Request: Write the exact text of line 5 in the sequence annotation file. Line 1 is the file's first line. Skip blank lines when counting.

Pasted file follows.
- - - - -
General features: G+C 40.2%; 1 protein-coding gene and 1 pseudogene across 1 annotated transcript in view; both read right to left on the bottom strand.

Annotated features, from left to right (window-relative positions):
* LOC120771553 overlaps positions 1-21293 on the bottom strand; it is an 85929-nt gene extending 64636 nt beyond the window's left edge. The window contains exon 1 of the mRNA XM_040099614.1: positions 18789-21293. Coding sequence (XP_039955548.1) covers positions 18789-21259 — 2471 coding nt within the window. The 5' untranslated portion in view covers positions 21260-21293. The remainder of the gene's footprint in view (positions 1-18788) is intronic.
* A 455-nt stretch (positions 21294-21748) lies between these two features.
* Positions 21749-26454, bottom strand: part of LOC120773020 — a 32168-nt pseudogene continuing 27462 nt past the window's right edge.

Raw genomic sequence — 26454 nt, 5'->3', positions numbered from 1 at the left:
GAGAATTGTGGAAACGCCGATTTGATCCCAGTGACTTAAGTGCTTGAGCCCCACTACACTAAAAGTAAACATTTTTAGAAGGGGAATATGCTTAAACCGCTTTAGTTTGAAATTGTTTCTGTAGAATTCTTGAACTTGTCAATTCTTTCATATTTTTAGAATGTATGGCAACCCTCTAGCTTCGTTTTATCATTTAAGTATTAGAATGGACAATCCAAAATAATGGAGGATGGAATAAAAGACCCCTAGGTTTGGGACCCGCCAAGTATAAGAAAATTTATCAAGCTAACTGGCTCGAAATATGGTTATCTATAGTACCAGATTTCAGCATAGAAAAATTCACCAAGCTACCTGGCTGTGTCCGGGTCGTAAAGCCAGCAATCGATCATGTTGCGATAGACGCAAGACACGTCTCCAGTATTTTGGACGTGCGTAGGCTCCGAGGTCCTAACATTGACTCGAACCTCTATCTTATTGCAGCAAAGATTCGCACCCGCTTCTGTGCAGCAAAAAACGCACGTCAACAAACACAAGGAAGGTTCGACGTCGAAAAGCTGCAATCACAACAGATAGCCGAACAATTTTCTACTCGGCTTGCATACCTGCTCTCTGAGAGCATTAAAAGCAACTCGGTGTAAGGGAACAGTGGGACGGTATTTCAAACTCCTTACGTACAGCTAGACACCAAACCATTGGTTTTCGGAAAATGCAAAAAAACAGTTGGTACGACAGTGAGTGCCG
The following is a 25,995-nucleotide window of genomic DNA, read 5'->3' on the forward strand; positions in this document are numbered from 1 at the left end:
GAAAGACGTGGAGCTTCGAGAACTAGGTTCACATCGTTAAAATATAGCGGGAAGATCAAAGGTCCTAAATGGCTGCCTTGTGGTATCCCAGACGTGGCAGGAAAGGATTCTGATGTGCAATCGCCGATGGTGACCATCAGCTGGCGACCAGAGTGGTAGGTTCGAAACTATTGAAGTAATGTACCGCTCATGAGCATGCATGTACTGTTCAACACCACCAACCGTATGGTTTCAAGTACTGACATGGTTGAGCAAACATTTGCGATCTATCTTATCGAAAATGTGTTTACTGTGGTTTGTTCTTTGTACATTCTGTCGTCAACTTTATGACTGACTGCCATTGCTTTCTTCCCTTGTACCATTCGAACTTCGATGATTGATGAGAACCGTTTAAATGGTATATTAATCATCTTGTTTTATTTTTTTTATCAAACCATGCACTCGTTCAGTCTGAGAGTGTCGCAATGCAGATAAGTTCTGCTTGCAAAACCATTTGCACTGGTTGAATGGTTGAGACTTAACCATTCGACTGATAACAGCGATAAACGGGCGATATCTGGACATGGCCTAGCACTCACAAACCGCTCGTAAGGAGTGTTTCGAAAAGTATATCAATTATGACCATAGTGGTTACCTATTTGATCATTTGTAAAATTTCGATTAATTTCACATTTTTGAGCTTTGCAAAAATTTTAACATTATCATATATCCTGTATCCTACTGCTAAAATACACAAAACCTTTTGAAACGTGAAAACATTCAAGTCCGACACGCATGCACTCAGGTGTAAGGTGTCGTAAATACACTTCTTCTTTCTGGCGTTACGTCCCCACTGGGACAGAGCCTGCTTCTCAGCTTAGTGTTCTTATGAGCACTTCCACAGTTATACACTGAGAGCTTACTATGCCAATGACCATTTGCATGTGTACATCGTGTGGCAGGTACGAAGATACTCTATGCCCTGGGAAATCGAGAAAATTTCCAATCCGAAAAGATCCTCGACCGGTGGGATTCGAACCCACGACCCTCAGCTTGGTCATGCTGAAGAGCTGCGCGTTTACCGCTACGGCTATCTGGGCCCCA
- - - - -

* Positions 21749-26454, bottom strand: part of LOC120773020 — a 32168-nt pseudogene continuing 27462 nt past the window's right edge.